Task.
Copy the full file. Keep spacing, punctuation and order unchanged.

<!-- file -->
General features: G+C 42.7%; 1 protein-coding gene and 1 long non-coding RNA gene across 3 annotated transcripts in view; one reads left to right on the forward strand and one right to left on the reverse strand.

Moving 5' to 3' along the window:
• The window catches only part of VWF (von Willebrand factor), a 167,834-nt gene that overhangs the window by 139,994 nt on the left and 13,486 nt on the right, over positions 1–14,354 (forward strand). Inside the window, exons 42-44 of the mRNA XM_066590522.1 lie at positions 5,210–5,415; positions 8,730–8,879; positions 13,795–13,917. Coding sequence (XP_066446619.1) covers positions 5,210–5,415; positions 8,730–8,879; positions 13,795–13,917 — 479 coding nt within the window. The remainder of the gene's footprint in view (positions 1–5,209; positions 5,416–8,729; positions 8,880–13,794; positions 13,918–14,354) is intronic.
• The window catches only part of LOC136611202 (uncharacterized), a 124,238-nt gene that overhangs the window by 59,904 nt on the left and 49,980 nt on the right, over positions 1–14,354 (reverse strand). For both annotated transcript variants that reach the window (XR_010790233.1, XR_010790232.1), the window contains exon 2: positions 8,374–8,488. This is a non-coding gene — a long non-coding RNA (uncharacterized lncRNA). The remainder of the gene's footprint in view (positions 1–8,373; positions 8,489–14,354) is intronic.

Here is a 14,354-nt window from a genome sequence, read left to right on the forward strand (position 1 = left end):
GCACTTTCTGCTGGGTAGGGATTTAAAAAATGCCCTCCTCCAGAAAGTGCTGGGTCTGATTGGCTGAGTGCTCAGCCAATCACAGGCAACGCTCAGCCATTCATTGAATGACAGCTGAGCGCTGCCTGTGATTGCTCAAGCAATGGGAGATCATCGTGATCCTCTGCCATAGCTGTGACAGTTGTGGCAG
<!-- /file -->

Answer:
General features: G+C 42.7%; 1 protein-coding gene and 1 long non-coding RNA gene across 3 annotated transcripts in view; one reads left to right on the forward strand and one right to left on the reverse strand.

Moving 5' to 3' along the window:
• The window catches only part of VWF (von Willebrand factor), a 167,834-nt gene that overhangs the window by 139,994 nt on the left and 13,486 nt on the right, over positions 1–14,354 (forward strand). Inside the window, exons 42-44 of the mRNA XM_066590522.1 lie at positions 5,210–5,415; positions 8,730–8,879; positions 13,795–13,917. Coding sequence (XP_066446619.1) covers positions 5,210–5,415; positions 8,730–8,879; positions 13,795–13,917 — 479 coding nt within the window. The remainder of the gene's footprint in view (positions 1–5,209; positions 5,416–8,729; positions 8,880–13,794; positions 13,918–14,354) is intronic.
• The window catches only part of LOC136611202 (uncharacterized), a 124,238-nt gene that overhangs the window by 59,904 nt on the left and 49,980 nt on the right, over positions 1–14,354 (reverse strand). For both annotated transcript variants that reach the window (XR_010790233.1, XR_010790232.1), the window contains exon 2: positions 8,374–8,488. This is a non-coding gene — a long non-coding RNA (uncharacterized lncRNA). The remainder of the gene's footprint in view (positions 1–8,373; positions 8,489–14,354) is intronic.

Here is a 14,354-nt window from a genome sequence, read left to right on the forward strand (position 1 = left end):
GCACTTTCTGCTGGGTAGGGATTTAAAAAATGCCCTCCTCCAGAAAGTGCTGGGTCTGATTGGCTGAGTGCTCAGCCAATCACAGGCAACGCTCAGCCATTCATTGAATGACAGCTGAGCGCTGCCTGTGATTGCTCAAGCAATGGGAGATCATCGTGATCCTCTGCCATAGCTGTGACAGTTGTGGCAG